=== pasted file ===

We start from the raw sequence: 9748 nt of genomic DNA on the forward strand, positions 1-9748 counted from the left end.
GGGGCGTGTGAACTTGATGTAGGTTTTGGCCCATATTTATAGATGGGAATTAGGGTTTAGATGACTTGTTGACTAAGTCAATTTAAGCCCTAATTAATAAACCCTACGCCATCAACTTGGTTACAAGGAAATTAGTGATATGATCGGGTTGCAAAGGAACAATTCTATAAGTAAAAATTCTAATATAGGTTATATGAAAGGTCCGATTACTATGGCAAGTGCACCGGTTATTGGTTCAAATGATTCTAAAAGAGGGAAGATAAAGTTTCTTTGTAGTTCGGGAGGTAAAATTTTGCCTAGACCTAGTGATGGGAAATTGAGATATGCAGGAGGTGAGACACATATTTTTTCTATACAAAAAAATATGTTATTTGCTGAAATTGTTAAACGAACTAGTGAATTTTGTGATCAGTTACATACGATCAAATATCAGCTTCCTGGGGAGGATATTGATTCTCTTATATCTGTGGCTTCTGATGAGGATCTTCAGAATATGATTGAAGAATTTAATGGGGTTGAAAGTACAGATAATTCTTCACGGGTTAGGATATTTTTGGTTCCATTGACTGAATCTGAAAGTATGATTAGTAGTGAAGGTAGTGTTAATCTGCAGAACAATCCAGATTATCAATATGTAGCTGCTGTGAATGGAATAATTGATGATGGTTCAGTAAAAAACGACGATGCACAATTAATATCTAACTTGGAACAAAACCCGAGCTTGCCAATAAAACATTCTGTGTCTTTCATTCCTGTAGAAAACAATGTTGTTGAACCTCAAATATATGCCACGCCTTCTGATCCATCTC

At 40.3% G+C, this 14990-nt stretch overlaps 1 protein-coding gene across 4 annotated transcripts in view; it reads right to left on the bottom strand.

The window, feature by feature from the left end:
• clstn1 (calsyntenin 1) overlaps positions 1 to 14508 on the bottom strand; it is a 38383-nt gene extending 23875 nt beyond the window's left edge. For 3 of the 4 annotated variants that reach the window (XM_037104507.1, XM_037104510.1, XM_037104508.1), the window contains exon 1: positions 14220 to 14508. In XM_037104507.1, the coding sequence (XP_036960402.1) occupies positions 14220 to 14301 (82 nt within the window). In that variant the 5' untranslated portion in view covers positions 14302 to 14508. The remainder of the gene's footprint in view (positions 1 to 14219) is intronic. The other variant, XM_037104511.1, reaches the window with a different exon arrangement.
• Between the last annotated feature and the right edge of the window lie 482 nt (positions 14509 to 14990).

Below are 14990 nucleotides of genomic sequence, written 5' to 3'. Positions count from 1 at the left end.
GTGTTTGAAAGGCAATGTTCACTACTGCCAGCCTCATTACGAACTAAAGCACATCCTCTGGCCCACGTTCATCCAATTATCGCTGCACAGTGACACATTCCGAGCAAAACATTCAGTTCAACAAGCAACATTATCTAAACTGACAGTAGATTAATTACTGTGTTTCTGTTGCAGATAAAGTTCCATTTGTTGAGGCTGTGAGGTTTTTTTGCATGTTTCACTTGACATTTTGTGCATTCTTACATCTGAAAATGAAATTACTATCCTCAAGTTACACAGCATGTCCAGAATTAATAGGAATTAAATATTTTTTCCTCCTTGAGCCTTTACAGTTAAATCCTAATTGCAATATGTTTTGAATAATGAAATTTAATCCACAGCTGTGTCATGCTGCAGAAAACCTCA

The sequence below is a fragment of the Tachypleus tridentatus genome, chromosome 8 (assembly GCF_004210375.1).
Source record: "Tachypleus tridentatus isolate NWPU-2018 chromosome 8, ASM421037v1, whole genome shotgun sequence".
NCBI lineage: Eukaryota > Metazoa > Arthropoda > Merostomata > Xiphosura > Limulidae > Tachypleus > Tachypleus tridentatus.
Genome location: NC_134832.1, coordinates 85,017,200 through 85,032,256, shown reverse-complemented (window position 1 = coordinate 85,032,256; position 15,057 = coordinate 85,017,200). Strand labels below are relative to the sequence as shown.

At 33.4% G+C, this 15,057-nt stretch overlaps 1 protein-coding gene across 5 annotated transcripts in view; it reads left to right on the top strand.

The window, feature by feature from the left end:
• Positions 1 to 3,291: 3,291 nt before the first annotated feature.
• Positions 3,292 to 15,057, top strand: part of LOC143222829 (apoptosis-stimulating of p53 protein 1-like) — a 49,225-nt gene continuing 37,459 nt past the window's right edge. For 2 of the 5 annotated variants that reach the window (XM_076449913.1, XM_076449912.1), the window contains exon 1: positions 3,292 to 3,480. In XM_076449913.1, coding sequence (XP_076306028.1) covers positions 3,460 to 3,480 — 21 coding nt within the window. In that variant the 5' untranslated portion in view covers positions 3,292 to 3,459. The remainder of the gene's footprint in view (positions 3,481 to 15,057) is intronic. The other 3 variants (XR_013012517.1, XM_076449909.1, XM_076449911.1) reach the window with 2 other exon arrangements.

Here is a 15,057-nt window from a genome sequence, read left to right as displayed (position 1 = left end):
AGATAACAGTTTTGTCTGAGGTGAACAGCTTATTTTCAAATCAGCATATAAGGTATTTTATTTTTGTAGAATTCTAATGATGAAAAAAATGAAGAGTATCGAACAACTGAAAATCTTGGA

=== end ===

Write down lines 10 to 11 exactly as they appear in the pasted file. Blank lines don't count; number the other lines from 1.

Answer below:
Source record: "Tachypleus tridentatus isolate NWPU-2018 chromosome 8, ASM421037v1, whole genome shotgun sequence".
NCBI lineage: Eukaryota > Metazoa > Arthropoda > Merostomata > Xiphosura > Limulidae > Tachypleus > Tachypleus tridentatus.